Five fundamental freedoms
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All Australians are entitled to freedom of speech, association, assembly, religion, and movement.
Australians are free, within the bounds of the law, to say or write what we think privately or publicly, about the government, or about any topic. We do not censor the media and may criticise the government without fear of arrest. Free speech comes from facts, not rumours, and the intention must be constructive, not to do harm. There are laws to protect a person's good name and integrity against false information. There are laws against saying or writing things to incite hatred against others because of their culture, ethnicity or background. Freedom of speech is not an excuse to harm others.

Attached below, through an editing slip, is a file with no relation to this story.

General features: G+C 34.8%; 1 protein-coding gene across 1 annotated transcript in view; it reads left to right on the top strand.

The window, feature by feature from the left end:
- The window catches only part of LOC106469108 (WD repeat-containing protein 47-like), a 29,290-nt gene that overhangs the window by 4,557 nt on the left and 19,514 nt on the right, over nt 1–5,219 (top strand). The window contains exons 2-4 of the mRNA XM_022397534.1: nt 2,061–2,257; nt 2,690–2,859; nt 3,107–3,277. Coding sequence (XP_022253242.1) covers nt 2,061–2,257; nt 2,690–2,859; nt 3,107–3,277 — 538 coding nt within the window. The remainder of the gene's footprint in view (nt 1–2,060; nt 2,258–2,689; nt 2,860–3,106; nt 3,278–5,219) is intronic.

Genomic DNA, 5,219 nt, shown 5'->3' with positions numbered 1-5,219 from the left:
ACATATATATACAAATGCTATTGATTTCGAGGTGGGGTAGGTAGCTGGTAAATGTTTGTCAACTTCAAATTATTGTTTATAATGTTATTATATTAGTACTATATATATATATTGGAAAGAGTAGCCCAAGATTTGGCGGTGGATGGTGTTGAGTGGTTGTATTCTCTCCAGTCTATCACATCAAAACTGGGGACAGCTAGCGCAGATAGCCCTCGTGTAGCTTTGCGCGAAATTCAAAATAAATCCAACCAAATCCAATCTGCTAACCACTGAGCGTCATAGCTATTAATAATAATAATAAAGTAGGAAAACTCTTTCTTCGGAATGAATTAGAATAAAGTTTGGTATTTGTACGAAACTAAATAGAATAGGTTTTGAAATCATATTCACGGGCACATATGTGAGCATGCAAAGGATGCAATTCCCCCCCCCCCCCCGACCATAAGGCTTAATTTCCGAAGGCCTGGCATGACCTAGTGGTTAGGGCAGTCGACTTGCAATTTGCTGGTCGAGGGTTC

We are free to join any organisation or group if it is legal. We can choose to belong to a trade union or to a political party. Having and debating points of view allows for a healthy and strong democracy.
We are free to meet with other people in public or private places. We can meet in small or large groups for legal social or political purposes. Being able to protest and to demonstrate is an accepted form of free expression. Protestors must not be violent or break laws such as assaulting others or trespassing on private or public property. People can change governments in a peaceful way by elections and not by violence.
Australia does not have an official or state religion. The law does not enforce any religious doctrine, however, religious practices must conform to the law. We are free to follow any religion we choose. We are also free not to have a religion.
We can move freely to and from all states and territories. We can leave and return to Australia at any time. Some migrants may have conditions placed on their visa until they become Australian citizens.